Sec. Chertoff has an op-ed in the New York Times today headlined “New York, You’re Still No. 1” that defends the Department of Homeland Security’s decisions on homeland security grants. In the column, he makes the same litany of points that he’s been making since last week:
- NYC is still #1 in funding;
- Total funding was cut this year by Congress;
- This isn’t really a cut, since it’s consistent with the three-year average for NYC;
- UASI funds are really for investment, not operating expenses;
- Helping other cities helps NYC;
- The ‘NYC has no monuments’ line is somewhat misleading; and
- We peer-reviewed the results with outside experts.
All these talking points are factually correct – but they’re also largely beside the point. I’ve expressed concern about the decisions that DHS made primarily based on three complaints: (1) material problems with data quality, (2) the need for subjectivity when you’re talking about NYC and DC, given the extent to which they are vastly more at risk than any other American cities; and (3) the way in which the DHS explanation for NYC belittles the world-class capabilities of the NYPD. As Brookings scholar Michael O’Hanlon noted in the WSJ over the weekend, “rather than blame New York for a purportedly poor grant application, as some DHS officials have done this week, we should be praising the city for progress in homeland security efforts to date — and asking other cities to emulate the Big Apple.”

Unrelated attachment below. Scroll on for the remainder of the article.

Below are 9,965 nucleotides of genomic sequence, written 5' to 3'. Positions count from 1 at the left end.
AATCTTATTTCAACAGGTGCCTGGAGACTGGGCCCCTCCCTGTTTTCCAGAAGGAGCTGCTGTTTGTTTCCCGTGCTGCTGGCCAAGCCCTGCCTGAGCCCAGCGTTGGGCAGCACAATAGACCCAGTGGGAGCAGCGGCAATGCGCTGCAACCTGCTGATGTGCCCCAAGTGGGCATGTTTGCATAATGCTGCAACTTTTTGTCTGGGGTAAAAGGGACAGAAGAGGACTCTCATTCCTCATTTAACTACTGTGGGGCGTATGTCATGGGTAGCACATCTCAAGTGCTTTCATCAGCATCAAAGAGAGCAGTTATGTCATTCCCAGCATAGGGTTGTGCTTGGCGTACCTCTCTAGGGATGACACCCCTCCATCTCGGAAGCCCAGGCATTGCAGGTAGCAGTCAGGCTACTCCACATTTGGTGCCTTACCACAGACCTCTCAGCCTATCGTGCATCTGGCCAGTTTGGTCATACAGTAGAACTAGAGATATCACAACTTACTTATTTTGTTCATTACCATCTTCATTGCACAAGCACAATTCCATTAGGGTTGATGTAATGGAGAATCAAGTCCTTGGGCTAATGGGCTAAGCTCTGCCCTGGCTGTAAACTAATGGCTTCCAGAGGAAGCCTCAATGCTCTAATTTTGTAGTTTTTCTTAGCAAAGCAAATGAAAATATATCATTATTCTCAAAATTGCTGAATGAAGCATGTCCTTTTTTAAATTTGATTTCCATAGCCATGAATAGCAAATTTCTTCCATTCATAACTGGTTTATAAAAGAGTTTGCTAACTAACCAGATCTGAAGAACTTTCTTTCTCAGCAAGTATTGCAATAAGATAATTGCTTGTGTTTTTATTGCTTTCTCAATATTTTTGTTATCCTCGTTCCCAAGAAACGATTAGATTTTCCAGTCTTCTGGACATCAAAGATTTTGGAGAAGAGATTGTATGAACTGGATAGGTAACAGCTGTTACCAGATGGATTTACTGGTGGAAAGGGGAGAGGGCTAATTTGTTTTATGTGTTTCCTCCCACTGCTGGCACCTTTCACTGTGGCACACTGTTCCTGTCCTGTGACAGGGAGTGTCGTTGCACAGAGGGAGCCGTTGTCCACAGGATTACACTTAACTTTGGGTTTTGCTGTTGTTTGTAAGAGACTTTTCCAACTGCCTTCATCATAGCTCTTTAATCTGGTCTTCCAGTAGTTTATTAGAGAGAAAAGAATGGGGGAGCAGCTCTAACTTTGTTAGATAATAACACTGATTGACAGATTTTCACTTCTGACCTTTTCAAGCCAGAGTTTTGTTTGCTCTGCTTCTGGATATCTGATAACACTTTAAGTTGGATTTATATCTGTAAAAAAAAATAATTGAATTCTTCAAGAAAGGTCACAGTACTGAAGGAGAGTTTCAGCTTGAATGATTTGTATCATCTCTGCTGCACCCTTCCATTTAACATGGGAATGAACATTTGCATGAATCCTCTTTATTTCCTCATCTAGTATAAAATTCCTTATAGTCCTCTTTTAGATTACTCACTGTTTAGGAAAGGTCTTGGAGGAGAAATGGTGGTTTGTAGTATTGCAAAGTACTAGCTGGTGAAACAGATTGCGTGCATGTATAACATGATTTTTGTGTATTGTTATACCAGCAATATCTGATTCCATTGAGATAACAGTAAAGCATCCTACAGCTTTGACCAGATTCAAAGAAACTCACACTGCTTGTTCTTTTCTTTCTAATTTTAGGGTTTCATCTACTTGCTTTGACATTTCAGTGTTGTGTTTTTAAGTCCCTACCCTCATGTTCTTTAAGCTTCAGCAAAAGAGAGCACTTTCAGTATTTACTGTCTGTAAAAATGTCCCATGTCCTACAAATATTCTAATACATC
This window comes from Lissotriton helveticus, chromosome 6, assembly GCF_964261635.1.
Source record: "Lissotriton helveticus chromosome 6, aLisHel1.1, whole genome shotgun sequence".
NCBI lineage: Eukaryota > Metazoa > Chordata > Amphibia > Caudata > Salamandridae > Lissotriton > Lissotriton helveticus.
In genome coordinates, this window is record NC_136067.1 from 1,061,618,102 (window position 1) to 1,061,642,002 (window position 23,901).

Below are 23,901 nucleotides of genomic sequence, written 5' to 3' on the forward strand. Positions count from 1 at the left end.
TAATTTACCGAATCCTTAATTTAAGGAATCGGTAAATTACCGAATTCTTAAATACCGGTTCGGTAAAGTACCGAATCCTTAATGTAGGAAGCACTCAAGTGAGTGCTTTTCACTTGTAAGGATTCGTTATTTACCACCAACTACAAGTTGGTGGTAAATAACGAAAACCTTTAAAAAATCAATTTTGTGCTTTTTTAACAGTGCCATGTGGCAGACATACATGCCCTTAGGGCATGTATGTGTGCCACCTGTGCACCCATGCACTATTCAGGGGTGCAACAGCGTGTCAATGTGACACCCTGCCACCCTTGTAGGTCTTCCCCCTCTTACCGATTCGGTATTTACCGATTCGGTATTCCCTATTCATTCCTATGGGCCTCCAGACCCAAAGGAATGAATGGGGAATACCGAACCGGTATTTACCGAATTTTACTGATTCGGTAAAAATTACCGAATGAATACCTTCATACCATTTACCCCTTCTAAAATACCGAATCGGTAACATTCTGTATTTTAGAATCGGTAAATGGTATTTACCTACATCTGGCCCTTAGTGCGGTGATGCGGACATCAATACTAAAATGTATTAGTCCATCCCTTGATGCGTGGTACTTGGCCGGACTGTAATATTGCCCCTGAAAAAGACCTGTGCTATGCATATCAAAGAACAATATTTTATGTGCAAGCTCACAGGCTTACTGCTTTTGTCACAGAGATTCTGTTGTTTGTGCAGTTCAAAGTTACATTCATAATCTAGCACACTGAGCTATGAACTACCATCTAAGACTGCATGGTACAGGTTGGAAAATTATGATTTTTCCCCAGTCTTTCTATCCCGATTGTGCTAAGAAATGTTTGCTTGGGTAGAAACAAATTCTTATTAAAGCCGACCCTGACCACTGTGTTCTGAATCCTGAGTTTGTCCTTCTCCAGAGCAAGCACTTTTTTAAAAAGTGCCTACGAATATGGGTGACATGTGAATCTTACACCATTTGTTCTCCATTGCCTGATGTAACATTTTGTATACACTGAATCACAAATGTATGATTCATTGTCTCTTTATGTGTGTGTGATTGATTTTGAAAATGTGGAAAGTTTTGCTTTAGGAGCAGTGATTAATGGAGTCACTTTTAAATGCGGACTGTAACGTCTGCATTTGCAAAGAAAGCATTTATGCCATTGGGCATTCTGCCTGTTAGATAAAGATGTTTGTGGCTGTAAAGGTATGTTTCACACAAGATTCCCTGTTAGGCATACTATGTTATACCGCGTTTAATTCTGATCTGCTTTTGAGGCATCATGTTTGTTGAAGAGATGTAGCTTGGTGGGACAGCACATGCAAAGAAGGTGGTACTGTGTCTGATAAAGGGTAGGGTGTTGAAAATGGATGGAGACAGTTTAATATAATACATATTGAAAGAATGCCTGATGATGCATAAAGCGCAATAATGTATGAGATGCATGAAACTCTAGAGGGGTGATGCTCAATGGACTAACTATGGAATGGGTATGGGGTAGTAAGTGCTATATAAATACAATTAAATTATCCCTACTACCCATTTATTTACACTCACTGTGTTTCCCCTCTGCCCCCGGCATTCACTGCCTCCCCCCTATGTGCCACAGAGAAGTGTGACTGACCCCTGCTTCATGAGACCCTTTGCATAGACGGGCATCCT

Sec. Chertoff doesn’t really address these issues in his piece. I like Chertoff, and I know that he’s in a difficult spot on this issue, stuck between the wrath of the NY congressional delegation if he stands firm and charges of politicization and a negative reaction from other cities if he changes the allocation. Nevertheless, I think he needs to get out of PR mode and acknowledge that this decision did not live up to his own high standards for risk management, discuss the unique nature of NYC and DC in the nation’s risk profile, and listen to constructive criticism about how to improve the allocation process.